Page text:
Raspberry Pi releases PCIe FFC connector specifications, new HAT+ standard

Raspberry Pi 5 PCIe pinout and FFC cable

Raspberry Pi has released two new specifications one for the PCIe FFC connector and related cable and the other for the new Raspberry Pi HAT+ (HAT Plus) standard that’s simpler, takes into account new features in Raspberry Pi 4/5, and has fewer rules around mechanical dimensions. PCIe FFC connector specifications The Raspberry Pi 5 was announced over 2 months ago with a new PCIe FFC connector, and people may been playing around with it and even launching products such as an M.2 HAT for the Raspberry Pi 5 since then even though the pinout and specifications were not available. But Raspberry Pi has now released the specifications (PDF) for the PCIe FFC found in the Raspberry Pi 5 and likely future models as well. The 16-pin 0.5mm pitch FFC connector features a single lane PCIe interface, something we knew already, but the pinout diagram and recommendations for the FFC cable […]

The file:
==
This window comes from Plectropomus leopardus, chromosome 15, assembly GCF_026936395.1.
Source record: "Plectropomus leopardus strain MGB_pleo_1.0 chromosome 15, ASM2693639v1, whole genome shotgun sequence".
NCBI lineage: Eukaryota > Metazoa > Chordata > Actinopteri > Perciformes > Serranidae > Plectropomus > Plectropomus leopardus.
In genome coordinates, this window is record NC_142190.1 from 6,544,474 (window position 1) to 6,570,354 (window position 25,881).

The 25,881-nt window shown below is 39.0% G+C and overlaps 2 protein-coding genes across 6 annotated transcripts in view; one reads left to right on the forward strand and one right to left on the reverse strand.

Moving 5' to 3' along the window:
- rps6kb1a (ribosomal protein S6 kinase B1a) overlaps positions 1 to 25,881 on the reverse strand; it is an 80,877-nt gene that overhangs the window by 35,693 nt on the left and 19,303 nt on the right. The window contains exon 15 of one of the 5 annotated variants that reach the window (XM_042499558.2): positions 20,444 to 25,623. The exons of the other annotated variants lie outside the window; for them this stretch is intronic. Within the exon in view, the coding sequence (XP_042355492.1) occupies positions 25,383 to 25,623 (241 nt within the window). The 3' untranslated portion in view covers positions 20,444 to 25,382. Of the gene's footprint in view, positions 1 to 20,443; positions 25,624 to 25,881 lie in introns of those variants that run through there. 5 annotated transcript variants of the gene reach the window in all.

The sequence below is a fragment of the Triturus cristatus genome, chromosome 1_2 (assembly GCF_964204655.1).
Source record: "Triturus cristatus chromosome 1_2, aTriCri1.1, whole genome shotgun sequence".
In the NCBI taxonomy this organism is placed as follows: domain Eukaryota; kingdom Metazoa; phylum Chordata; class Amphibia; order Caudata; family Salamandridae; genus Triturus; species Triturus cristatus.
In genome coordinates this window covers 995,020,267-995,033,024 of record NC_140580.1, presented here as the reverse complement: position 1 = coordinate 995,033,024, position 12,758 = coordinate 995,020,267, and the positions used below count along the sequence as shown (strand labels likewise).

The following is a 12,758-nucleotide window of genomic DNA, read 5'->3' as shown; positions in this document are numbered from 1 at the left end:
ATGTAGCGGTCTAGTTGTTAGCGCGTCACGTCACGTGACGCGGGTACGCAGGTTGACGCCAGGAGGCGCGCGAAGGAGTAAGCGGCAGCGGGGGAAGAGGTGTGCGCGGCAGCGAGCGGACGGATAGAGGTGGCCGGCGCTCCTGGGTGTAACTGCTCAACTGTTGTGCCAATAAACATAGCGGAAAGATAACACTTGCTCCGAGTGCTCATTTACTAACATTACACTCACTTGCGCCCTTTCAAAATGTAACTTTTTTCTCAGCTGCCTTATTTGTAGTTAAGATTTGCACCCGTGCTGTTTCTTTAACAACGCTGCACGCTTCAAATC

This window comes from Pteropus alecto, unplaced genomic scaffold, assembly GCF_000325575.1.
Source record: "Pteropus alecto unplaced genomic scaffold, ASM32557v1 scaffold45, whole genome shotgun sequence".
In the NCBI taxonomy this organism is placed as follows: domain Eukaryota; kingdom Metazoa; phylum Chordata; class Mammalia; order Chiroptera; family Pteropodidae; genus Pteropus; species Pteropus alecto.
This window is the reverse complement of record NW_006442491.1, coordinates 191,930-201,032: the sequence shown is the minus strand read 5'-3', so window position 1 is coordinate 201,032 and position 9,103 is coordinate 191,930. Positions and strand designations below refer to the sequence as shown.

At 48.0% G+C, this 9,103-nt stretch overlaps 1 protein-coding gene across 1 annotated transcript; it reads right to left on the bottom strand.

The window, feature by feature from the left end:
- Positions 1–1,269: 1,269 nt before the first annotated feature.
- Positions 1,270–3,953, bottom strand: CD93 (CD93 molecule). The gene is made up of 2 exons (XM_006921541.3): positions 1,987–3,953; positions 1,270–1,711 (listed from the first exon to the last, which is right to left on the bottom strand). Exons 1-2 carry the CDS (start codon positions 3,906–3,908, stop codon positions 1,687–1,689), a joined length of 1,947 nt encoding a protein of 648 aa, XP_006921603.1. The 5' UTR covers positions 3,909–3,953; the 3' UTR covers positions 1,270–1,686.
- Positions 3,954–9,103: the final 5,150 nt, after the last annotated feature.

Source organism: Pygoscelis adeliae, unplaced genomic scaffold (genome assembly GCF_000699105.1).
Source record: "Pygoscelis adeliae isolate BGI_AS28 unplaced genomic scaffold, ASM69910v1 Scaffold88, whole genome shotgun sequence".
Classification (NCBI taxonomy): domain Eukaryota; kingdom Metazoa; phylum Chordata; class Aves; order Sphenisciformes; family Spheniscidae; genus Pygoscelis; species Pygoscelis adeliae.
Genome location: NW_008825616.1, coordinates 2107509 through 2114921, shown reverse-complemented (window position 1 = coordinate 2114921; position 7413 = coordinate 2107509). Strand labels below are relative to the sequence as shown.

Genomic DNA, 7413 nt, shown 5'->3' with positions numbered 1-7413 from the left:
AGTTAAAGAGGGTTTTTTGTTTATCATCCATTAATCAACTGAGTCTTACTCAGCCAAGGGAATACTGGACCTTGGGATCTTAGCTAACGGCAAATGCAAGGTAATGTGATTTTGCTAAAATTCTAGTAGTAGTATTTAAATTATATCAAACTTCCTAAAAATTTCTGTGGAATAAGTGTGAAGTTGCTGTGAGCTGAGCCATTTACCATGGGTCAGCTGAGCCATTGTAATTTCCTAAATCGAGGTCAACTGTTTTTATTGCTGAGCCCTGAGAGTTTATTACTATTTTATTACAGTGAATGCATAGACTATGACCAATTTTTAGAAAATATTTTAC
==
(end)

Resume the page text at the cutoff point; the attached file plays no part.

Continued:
FCC and NIST unveils the Cyber Trust Mark, a voluntary US IoT security label

Cyber Trust Mark

Representatives of the Federal Communications Commission (FCC) and the National Institute of Standards and Technology (NIST) have recently unveiled a U.S. national IoT security label at the White House called the “U.S. Cyber Trust Mark” to inform consumers about the security, safety, and privacy of a specific IoT and Smart Home device. IoT security has been a problem for years with routers shipping with telnet enabled with default usernames and passwords, vulnerabilities in SDKs, unencrypted passwords transmitted over the network, millions of devices with older microcontrollers without built-in hardware security features, etc… There have been industry efforts to solve this such as the Arm PSA initiative, as well as regulations to prevent default usernames/passwords in new devices, but nothing about IoT security that can help a consumer find out if a device is supposed to be secure or not. The Cyber Trust Mark is supposed to address this issue. The […]